Posted by: Mark Nielsen | October 19, 2011

God the Holy Gambler

I have this big, awesome book on loan again from the Skokie Public Library called The Faces of Jesus. It features photos of great art created over a thousand years of Christian experience, and reflections on that art by Frederick Buechner, one of the finest theologians, fiction writers, and teacher/artists of our time. (He was even Catholic novelist John Irving’s high school English teacher at one time!)

It’s a book that I first picked up this past summer, having spotted it on display in the weeks leading up to my involvement with the first-ever Wild Goose Festival near Durham, NC. I even brought the book to the interactive fest, and left it as possible inspiration for folks working in the visual arts arena on-site. (Don’t know if it got used… I was mostly volunteering in another area, popping in on acclaimed speakers and musicians I’d never heard live, sharing stories with artists in the green room areas, or working on my own spoken-word piece). In fact on a side note, in light of the various “Occupy” movements currently springing up all over, I even wonder if WGF was a Woodstock-like dress rehearsal for some of the faith-based creative critiques currently trying to “do justice” (the biblical form) worldwide. Coincidence, or “shot-heard-round-the-world”? I agree somewhat with the common critique that the Occupiers have a bit of a problem with message clarity. But it’s early yet.

Okay, now let’s get back to the Jesus Face book. (Like how I did that? hee hee)

See, I have this vague vision (as seen through stained glass, darkly) of a grace-filled space –“safe”, but not too safe, and hopefully a full-time analog/digital space — where artists, teachers and learners from various disciplines and theological traditions can help reinvent each other’s view of God, and at the same time improve or collaborate in our work. But we’ll get to that space later. (Probably in the next blog entry, since this one’s looking long already…. And btw, if such a “meeting of hearts” space already exists somewhere, please let me know!)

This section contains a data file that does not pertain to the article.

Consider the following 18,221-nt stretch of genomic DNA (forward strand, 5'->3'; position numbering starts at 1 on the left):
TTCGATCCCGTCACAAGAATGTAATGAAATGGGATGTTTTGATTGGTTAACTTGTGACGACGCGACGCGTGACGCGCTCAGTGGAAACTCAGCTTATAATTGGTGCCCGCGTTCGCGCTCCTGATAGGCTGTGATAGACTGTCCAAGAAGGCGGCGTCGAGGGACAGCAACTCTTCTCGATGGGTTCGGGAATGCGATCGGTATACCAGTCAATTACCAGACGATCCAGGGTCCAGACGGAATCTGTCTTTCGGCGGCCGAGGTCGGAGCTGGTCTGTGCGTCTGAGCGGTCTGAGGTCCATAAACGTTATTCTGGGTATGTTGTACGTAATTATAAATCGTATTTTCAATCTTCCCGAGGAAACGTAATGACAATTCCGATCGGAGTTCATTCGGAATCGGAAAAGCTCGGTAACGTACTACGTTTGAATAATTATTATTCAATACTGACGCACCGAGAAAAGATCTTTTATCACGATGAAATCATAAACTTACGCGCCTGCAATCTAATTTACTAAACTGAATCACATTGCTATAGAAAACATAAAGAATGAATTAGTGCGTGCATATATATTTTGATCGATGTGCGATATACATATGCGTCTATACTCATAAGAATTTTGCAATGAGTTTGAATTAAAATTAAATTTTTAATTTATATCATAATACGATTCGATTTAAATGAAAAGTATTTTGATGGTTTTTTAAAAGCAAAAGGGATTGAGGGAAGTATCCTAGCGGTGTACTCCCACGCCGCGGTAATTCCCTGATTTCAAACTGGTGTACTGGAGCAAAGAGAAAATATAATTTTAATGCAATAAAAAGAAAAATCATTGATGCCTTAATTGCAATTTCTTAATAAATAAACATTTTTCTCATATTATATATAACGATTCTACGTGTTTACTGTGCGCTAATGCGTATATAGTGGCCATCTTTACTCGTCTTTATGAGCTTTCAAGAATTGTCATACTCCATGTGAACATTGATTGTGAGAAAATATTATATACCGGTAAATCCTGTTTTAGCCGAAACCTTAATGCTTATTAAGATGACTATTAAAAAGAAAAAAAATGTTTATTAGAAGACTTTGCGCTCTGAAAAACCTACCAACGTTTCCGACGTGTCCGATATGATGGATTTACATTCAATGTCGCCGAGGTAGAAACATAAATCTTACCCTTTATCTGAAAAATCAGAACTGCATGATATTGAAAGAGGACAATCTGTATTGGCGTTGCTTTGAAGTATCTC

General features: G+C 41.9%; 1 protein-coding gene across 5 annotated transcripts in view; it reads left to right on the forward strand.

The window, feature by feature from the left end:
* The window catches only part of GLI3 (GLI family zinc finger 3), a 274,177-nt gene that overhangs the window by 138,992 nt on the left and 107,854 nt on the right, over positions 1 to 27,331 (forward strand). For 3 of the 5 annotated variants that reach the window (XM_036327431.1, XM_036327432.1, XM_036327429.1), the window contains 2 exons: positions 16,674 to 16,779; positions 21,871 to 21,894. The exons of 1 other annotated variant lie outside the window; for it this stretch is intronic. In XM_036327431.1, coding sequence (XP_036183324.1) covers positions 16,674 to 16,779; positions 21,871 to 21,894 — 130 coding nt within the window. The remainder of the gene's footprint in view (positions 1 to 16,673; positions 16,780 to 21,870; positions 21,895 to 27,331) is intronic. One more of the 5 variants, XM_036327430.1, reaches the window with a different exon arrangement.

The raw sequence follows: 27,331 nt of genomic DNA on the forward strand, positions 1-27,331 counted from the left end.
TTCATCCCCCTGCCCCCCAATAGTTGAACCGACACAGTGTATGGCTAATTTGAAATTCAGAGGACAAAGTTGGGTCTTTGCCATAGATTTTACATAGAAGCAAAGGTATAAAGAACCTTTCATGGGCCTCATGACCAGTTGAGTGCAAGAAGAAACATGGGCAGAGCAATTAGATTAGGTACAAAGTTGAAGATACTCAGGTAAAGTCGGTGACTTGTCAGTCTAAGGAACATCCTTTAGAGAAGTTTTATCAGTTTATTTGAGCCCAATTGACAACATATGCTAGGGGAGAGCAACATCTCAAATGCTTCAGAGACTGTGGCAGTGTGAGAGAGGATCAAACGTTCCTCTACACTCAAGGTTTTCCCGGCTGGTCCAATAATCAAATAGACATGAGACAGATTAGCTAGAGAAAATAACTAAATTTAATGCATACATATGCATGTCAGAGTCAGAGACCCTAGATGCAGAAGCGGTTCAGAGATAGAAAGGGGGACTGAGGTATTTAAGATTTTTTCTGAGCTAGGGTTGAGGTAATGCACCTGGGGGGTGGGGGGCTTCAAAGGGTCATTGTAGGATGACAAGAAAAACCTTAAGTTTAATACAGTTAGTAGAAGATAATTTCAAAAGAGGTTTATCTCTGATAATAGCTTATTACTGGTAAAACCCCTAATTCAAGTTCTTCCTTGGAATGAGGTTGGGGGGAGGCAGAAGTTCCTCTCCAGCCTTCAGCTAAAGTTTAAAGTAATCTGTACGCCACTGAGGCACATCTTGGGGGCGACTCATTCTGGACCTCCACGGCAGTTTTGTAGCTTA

First we need to explore two radically faith-altering ideas Buechner has introduced me to, in the early sections of this book:

  1. “plurality of faces” in the Hebrew scriptures, and
  2. a new take on the virginity of Mary.

These are the ideas that propelled me to the keyboard today.

Regarding faces, identity, and plurality, I will quote from Buechner’s poetical Introduction:

“To say he [Jesus] had a face is to say that like the rest of us he had many faces, as the writers of the Old Testament knew, who used the Hebrew word almost exclusively in its plural form. To their way of thinking, the face of a man is not a front fro him to live his life behind but a frontier, the outermost visible edge of his life itself in all its richness and multiplicity, and hence they spoke not of the face of a man or of God but of his faces. The faces of Jesus then — all the ways he had of being and of being seen.” (pg. 10)

At this past weekend’s Christian Peacemaker Teams Peacemaker Congress, I was in a session where we explored communication and ministry in a cross-cultural setting, and the potential for bias in the structures, expectations or language that we use. We looked at the Old Testament story of the Tower of Babel, traditionally thought of as the birthplace of “diversity”, and I suddenly saw it with fresh eyes. It started with a question I sensed God asking me: why had I thought of that event solely in such a negative way? Though there was indeed a “unity” or communal project that was being dispersed by the emergence of many languages, why couldn’t that event also be seen as an evolution, a fuller flowering of God’s plan from the very beginning?

Similarly, Buechner also reminds us above that diversity (or being “multi-faced”, not the same as two-faced) is part of the IDENTITY of God, and therefore of each individual person. Who I am to my son, or when I’m with him, is inevitably different than who I am with a coworker. And next year,  I will be different with each than how/who I am today.